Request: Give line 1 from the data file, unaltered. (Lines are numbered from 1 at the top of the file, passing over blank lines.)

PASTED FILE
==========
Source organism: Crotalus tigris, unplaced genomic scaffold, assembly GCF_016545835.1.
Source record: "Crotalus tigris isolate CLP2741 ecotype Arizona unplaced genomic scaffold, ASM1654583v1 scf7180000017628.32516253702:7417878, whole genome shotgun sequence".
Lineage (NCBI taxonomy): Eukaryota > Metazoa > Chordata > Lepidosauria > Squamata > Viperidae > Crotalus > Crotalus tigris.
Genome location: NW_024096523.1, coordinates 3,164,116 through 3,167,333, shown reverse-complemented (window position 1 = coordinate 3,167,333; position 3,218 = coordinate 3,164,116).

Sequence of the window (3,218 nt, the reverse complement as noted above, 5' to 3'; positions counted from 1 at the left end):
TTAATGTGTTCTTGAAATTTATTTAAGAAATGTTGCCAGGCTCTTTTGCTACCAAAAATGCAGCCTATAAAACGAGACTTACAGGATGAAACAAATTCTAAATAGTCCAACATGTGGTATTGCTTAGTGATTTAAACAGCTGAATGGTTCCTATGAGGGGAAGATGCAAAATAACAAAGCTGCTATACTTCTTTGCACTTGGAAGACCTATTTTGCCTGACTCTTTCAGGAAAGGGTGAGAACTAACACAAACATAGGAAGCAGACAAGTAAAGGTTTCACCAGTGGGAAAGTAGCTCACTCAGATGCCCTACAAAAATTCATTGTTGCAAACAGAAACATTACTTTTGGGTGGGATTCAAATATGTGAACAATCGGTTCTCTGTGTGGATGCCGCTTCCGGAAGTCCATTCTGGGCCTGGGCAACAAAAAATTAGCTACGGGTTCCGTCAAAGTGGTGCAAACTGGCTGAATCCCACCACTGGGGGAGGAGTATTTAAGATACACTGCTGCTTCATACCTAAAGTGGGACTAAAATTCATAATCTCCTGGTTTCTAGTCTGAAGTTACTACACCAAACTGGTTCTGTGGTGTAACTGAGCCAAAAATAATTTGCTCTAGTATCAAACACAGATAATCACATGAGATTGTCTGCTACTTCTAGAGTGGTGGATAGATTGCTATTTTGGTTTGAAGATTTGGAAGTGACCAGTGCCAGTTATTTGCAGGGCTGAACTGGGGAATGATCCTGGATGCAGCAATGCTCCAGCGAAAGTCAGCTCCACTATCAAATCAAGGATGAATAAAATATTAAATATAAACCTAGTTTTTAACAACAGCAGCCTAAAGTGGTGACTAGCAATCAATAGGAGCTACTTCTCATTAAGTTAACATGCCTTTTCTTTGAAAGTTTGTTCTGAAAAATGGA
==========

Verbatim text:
Source organism: Crotalus tigris, unplaced genomic scaffold, assembly GCF_016545835.1.